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A New Continuation Criterion for the Relativistic Vlasov–Maxwell System

Overview of attention for article published in Communications in Mathematical Physics, July 2014
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Mentioned by

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2 tweeters

Citations

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6 Dimensions

Readers on

mendeley
6 Mendeley
Title
A New Continuation Criterion for the Relativistic Vlasov–Maxwell System
Published in
Communications in Mathematical Physics, July 2014
DOI 10.1007/s00220-014-2108-8
Authors

Jonathan Luk, Robert M. Strain

Twitter Demographics

The data shown below were collected from the profiles of 2 tweeters who shared this research output. Click here to find out more about how the information was compiled.

Mendeley readers

The data shown below were compiled from readership statistics for 6 Mendeley readers of this research output. Click here to see the associated Mendeley record.

Geographical breakdown

Country Count As %
Unknown 6 100%

Demographic breakdown

Readers by professional status Count As %
Researcher 2 33%
Other 1 17%
Student > Ph. D. Student 1 17%
Professor > Associate Professor 1 17%
Unspecified 1 17%
Other 0 0%
Readers by discipline Count As %
Unspecified 3 50%
Mathematics 3 50%

Attention Score in Context

This research output has an Altmetric Attention Score of 1. This is our high-level measure of the quality and quantity of online attention that it has received. This Attention Score, as well as the ranking and number of research outputs shown below, was calculated when the research output was last mentioned on 03 June 2014.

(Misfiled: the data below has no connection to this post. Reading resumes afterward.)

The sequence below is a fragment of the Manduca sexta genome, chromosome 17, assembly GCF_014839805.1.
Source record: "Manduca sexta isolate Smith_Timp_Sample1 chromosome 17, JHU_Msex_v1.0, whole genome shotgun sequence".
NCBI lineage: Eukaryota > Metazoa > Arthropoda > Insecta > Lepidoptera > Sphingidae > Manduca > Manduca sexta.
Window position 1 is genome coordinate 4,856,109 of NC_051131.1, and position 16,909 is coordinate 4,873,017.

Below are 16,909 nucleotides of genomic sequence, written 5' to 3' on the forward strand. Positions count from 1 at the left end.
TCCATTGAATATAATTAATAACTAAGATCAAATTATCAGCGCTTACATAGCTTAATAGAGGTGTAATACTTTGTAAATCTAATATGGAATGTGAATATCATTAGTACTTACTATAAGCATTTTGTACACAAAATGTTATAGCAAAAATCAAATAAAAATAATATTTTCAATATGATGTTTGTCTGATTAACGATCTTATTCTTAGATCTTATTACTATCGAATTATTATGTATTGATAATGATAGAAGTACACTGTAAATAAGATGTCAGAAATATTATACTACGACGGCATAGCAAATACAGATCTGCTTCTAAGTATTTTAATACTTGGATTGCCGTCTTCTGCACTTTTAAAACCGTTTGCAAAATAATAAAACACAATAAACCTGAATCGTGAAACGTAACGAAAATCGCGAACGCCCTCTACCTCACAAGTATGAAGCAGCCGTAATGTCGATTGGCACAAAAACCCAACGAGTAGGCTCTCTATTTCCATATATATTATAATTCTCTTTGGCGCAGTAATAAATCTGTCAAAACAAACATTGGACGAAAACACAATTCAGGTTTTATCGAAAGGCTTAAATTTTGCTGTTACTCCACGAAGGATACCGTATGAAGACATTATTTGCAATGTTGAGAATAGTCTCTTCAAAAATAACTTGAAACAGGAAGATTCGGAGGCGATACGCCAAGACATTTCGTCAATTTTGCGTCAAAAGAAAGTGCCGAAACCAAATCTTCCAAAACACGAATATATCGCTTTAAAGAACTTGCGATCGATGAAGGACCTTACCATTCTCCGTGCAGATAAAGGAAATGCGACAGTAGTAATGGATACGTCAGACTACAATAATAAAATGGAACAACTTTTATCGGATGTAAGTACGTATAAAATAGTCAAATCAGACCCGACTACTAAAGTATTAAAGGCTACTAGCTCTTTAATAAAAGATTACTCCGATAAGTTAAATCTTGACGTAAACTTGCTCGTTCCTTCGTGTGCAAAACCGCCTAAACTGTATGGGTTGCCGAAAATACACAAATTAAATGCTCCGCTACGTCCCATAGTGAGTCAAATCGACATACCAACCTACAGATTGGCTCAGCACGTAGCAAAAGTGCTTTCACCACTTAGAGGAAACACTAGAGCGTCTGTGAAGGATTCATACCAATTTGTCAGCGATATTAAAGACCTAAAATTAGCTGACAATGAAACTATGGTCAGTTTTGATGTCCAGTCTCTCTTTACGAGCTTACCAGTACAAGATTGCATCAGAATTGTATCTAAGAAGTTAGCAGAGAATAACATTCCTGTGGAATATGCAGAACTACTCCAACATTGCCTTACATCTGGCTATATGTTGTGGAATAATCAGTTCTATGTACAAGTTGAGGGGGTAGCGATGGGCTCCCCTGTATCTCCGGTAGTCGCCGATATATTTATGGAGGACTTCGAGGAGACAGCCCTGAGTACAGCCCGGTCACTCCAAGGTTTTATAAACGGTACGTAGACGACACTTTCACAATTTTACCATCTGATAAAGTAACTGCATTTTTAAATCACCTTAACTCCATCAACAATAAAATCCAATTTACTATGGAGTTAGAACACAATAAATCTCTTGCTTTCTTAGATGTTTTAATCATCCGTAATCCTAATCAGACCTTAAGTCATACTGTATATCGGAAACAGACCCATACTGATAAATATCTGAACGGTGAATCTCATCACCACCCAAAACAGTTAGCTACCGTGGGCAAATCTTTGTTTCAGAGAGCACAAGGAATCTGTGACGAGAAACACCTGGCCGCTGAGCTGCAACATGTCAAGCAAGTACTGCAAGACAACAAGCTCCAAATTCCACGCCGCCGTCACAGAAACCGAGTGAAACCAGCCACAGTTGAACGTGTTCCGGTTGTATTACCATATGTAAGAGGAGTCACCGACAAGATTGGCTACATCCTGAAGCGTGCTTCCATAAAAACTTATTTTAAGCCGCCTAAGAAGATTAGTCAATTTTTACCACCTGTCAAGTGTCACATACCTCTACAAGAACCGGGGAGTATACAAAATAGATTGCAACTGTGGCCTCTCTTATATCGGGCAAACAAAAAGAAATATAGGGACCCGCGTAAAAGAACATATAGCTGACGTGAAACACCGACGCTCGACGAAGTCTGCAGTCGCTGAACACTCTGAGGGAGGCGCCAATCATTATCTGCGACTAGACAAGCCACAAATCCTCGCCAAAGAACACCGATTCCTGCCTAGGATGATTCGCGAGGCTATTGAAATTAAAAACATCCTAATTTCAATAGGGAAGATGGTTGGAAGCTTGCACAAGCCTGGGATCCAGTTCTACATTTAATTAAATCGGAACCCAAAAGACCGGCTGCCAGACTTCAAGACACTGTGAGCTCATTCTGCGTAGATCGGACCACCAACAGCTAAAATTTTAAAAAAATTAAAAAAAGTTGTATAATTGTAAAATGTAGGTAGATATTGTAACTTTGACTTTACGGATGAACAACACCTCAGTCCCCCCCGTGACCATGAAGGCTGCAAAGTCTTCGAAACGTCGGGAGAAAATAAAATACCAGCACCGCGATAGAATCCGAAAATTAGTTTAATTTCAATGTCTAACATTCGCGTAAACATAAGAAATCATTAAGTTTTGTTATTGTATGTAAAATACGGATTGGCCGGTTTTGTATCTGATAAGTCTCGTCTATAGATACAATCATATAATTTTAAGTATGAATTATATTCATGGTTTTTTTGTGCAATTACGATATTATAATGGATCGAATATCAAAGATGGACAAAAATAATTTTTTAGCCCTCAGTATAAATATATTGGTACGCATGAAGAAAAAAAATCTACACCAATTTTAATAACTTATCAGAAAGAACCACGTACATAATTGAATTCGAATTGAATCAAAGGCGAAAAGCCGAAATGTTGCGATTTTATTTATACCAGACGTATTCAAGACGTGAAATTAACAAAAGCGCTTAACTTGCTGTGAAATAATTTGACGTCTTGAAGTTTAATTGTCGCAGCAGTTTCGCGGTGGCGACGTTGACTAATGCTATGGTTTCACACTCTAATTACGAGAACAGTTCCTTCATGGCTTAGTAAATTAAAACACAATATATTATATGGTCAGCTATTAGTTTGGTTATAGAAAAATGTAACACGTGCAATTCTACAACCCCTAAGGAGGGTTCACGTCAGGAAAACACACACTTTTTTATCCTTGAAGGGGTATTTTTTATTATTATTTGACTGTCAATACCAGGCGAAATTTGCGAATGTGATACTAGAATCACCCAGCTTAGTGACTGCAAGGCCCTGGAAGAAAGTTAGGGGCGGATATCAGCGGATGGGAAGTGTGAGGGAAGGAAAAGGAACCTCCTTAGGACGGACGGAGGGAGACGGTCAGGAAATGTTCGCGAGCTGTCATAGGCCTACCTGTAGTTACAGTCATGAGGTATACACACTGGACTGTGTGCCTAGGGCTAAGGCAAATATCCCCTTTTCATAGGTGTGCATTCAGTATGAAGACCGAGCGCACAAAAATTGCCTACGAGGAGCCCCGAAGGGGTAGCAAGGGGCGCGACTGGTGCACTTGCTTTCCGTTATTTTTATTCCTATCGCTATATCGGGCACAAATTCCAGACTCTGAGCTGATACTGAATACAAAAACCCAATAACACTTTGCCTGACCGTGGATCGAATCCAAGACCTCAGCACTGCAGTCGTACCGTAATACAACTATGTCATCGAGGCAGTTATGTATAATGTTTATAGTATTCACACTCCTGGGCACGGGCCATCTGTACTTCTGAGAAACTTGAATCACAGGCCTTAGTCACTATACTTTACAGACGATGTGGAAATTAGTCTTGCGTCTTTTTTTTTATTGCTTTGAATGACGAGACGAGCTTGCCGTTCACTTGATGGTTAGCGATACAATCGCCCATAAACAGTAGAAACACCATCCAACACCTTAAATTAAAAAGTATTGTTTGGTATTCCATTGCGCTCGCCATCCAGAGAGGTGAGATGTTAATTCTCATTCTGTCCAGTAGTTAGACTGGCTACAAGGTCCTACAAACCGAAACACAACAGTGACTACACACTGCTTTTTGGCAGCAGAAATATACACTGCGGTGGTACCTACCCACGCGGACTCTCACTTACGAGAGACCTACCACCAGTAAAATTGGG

All research outputs
#3,133,474
of 4,505,617 outputs
Outputs from Communications in Mathematical Physics
#192,081
of 282,004 outputs
Outputs of similar age
#73,985
of 106,791 outputs
Outputs of similar age from Communications in Mathematical Physics
#3
of 4 outputs
Altmetric has tracked 4,505,617 research outputs across all sources so far. This one is in the 22nd percentile – i.e., 22% of other outputs scored the same or lower than it.
So far Altmetric has tracked 282,004 research outputs from this source. They receive a mean Attention Score of 2.5. This one is in the 16th percentile – i.e., 16% of its peers scored the same or lower than it.
Older research outputs will score higher simply because they've had more time to accumulate mentions. To account for age we can compare this Altmetric Attention Score to the 106,791 tracked outputs that were published within six weeks on either side of this one in any source. This one is in the 23rd percentile – i.e., 23% of its contemporaries scored the same or lower than it.
We're also able to compare this research output to 4 others from the same source and published within six weeks on either side of this one.